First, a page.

Dearborn Schools Approve Budget Despite State's Pension Rate Holdout

The Dearborn school district approved a nearly $170 million general fund budget, and revisions to the 2011-12 budget, but officials did so without legislative action on pensions.

When school boards and administrators finalize a general fund budget each year, they typically aren’t waiting for a final shoe to drop.

But that’s exactly what happened Monday night when the Dearborn Public Schools Board of Education approved its 2012-13 general fund budget.

The district, which is assuming a pension contribution rate of 24.46 percent, was expecting the Michigan Legislature to act on preserving the current rate as opposed to a scheduled increase of 3.27 percent, but the legislature left Lansing for its break without deciding the issue.

If increased to 27.73 percent, the district will have to pare $3.5 million from the budget it just approved.

“I’m disappointed that they left without acting on this,” said Dearborn Schools Supt. Brian Whiston.

“We have to file our budgets by July 1,” he added. “There are 500 school districts in Michigan that need to know how this is going to go.”

The Michigan Legislature is expected to return to Lansing in July, but it’s unclear when the measure will be taken up.

On June 11, Linda Kempton, who is acting as the school district’s business service director, . The budget leaves little room for items like capital improvements and discretionary spending.

According to the district, about $39 million in local revenue and $125 million in state revenue will flow into district coffers, along with $4 million in incoming transfer funds and $150,000 in athletic fees.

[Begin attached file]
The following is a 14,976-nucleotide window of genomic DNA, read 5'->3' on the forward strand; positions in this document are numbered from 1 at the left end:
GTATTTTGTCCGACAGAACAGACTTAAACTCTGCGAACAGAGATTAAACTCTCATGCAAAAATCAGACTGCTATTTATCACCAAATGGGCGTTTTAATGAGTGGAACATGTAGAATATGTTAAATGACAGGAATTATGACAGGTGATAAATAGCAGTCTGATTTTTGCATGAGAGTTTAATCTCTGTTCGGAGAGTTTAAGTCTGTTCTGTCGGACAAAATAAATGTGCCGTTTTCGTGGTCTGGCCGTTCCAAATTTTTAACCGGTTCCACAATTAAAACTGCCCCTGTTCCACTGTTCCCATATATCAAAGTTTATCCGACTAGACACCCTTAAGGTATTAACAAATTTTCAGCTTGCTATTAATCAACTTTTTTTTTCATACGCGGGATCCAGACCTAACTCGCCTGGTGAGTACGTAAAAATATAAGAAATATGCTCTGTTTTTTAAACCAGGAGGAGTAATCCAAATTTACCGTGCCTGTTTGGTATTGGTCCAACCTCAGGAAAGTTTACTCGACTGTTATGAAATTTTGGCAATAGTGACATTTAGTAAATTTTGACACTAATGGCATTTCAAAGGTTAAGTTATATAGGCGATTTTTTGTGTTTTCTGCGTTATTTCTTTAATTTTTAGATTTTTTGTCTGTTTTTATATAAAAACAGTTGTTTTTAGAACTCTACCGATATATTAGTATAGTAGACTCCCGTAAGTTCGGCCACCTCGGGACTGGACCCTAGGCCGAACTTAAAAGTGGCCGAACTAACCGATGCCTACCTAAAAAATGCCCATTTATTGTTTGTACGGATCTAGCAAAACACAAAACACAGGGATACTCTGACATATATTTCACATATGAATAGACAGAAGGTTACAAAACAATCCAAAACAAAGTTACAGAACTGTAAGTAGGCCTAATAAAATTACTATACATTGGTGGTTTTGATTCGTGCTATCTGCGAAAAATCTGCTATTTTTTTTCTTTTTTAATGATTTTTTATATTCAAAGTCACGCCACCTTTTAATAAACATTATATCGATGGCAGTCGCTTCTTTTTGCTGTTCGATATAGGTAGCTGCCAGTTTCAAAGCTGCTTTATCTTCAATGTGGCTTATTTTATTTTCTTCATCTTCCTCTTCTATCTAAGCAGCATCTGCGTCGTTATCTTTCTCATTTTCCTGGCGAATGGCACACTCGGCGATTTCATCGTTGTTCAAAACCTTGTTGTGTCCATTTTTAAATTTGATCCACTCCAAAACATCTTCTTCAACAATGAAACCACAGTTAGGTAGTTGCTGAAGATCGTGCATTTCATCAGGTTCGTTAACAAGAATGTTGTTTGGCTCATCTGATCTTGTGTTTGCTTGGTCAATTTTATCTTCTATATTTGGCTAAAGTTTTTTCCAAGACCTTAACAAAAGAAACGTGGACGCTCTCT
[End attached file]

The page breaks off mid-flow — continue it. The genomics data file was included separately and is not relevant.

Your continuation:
On the expenditure side, the district will spend about $97 million on salaries and wages, $50 million on employee benefits, $782,419 on capital improvements, $2 million on debt retirement and $1.8 million on athletics.

The district also closed the books on the 2011-12 fiscal year, which ends June 30. The $170 million budget was dealt a blow in the final weeks of the fiscal year because of uncollected taxes from the city, which increased its year-end deficit from $1.1 million to $2.2 million.

A series of cuts, including discretionary spending, cancelling new band uniforms, and delaying $700,000 in physical improvements at the athletic field, made up the difference, Whiston said June 11.

But pensions–the bain of districts that has created a perfect storm of employees retiring en masse just as school revenue fluctuates wildly–remains a concern for 2012-13.

“If the increase the rate, then we will submit an appropriate plan for approval,” said Whiston.


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